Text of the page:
Interview with Robyn Singer, author of lesbian space opera The Sunrisers
After years of adventures, professional thief and amateur noodle critic Yael is invited to join The Order of the Banshee, a collection of the greatest female thieves in the universe, despite being decades younger than any of them.
Yael’s childhood best friend, Molina, has lived the opposite life: a stern and serious member of The Sunrisers, the universe’s premiere peacekeeping organization, she’s just been promoted to Captain, serving under her father. Her first assignment of her new command: Bring down The Order of the Banshee.
Yael and Molina now find themselves on opposite sides of a conflict neither of them will escape unscathed. The love they have for each other is the same as when they were young, but either their personal values or their love will break.
In this game of cat and mouse, both women must use all their wits and tricks to stay ahead of their new enemy. Will order triumph, or will chaos? No matter what, Yael and Molina will both lose.
Excerpt from The Sunrisers
Outside the cave, ground troops were being deployed, the sound of their combat boots stomping on the moon’s surface echoing. And inside the cave, eleven of the smartest and most dangerous women in the universe were staring daggers straight into my eyes.
“I knew we couldn’t trust a whippersnapper,” Athena York said.
“How very disappointing,” Beatriz Nunez snarled.
“I have a granddaughter in the Sunrisers,” Lilith hummed. “If you tipped her off, I’ll at least respect you for going for the heart.”
I shook my head and swung my arms around, sweating from every pore. “I swear I didn’t call them. This is all just a big misunderstanding. You have my complete loyalty.”
Madame N’gwa cocked her head to the side and grinned. “You wanted to be a Sunriser when you were even more of a baby than you are now. Perhaps you made a deal to make your dream finally come true.”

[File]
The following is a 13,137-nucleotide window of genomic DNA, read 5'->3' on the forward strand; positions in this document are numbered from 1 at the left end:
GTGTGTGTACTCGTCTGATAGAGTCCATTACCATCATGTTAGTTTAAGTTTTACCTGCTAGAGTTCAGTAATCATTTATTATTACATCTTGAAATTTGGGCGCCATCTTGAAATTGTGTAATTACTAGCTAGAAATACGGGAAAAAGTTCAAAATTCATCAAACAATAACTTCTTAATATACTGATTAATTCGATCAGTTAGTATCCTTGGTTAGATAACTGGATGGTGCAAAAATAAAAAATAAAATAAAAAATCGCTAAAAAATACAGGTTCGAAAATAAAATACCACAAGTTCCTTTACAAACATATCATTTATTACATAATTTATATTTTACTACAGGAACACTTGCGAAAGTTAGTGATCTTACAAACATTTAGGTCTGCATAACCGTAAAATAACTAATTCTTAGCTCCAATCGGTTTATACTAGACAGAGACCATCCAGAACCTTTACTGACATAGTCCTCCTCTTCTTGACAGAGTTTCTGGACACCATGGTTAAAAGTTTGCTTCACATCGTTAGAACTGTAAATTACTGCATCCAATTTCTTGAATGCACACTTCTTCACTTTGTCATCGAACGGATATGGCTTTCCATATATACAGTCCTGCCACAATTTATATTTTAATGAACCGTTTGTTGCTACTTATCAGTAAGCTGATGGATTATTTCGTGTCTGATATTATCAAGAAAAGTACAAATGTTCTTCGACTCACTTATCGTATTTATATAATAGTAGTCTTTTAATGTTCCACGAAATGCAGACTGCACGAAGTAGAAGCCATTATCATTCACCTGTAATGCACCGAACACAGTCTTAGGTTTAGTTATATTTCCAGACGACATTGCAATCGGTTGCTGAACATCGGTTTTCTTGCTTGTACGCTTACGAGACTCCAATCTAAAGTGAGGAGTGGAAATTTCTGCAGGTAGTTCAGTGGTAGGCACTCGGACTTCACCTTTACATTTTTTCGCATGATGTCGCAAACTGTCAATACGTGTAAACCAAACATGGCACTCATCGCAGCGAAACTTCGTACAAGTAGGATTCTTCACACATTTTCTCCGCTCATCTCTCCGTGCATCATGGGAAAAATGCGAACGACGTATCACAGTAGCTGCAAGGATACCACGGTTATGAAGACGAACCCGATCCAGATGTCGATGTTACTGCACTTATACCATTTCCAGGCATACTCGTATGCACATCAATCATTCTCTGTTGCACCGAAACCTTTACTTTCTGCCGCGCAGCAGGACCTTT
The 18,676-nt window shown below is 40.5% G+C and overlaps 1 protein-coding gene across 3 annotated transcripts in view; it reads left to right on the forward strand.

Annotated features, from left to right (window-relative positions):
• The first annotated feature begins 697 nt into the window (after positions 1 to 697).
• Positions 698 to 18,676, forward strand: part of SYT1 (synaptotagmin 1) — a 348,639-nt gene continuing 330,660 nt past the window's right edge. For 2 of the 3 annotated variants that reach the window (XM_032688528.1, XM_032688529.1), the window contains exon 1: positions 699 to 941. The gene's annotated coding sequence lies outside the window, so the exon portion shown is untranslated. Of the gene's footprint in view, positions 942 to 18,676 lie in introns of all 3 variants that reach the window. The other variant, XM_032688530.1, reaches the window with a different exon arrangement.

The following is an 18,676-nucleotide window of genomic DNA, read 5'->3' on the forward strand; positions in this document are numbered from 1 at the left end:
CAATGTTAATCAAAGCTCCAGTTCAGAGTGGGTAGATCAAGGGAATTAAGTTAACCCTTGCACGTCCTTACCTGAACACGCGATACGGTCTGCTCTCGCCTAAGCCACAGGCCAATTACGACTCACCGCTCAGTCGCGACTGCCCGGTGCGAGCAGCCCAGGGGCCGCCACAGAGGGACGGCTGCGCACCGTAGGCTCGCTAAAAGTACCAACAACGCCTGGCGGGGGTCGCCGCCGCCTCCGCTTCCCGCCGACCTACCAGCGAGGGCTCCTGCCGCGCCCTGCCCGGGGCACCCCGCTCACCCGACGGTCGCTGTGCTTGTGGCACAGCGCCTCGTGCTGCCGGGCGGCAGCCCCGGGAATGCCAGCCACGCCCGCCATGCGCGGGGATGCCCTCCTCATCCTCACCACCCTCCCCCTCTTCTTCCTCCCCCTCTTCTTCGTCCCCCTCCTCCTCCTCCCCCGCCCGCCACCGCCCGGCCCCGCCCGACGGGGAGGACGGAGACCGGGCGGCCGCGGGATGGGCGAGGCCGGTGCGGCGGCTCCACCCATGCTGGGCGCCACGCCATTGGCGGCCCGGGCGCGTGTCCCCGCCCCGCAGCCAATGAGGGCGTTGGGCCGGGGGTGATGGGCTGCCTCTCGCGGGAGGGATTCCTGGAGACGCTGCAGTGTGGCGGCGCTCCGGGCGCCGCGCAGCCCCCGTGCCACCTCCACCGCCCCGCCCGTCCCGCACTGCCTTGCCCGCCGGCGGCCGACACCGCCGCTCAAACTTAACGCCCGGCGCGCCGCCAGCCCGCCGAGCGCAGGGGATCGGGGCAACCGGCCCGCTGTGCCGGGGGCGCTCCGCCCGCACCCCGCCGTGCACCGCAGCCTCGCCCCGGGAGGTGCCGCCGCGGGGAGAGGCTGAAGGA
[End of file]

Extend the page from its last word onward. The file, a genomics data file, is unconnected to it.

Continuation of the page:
A shocking pain surrounded my heart. Those Sunriser bastards had stolen all the trust I’d earned from my idols through years of deceit. Whichever captain was in charge of this operation was going to pay.
Lioness stepped forward, crushing her glass in her hand and sending small shards flying all over the place. “Thank you for sharing your story with me. But I don’t think we’ll be hearing anymore of them. Rather, I don’t think you’ll be living any more of them.”
An Interview with Robyn Singer
-What inspired you to become a writer?
I’m not sure there was anything that inspired me initially. I was just a toddler playing with my action figures who, instead of reenacting tv episodes or telling fun little adventures, I started crafting the most complicated, melodramatic stories possible, and I had a ton of fun doing so. From there, I started putting my stories into words, I began taking inspiration from what I truly wanted out of life, and I came up with my formula for stories: A unique premise I find cool which is thematically about a part of the world which frustrates me to no end.
-If you could visit your book’s world for a day, what one thing would you do?
I’d track down my book’s heroes so I could pet their cyborg dog, Juri. She is the best dog in the universe.
-It’s two in the morning. What does your protagonist reveal in confidence? (Don’t worry, we won’t tell.)
“I should have said goodbye.”
-Which of your characters would you go out for drinks with?
The obvious answer would be my novel’s central protagonist, Yael Pavnick, who’s both a functioning alcoholic and specifically designed to be nearly everything I want in a “hero”, but I’m going to say Princess Kaybell Bythora instead. Is there a chance she’d kill me when we were done? Yes, but I’d probably be drinking the best liquor in the universe before that happened, so it sounds like a good tradeoff.
-You’re in a tavern, and a dwarf challenges you to a duel. What do you do?
I’d tell him no. If he didn’t leave me alone, I’d offer to pay him to do so. If he tried to attack me, my girlfriend would protect me; I wouldn’t be in a tavern without her.
-Is there a genre you could never write? Which and why?
I could never write a police procedural. All cops are bastards.
About Robyn Singer
Robyn Singer is a lifelong New Yorker, and since she was a kid playing with her action figures, all she’s wanted to do is tell stories. She went to SUNY Purchase to get a degree in Playwriting & Screenwriting with a minor in Film and has produced several comic books, but she’s always had her eye on becoming a published novelist.
As an Autistic, bisexual trans woman, diversity and inclusion in stories are vitally important to her, and she seeks to represent as many groups as possible in her work. While she wants to show characters of marginalized groups experiencing joy, she also draws inspiration from real-world problems which bother her.
The Sunrisers (Cinnabar Moth Publishing, November 2022) is her debut novel. She writes novels and short stories of all genres and for all ages, and she continues to produce comic books. Her ongoing series, Final Gamble, will begin publication by Band of Bards in 2022.
Robyn Singer will be awarding a $10 Amazon or Barnes and Noble GC to a randomly drawn winner via rafflecopter during the tour.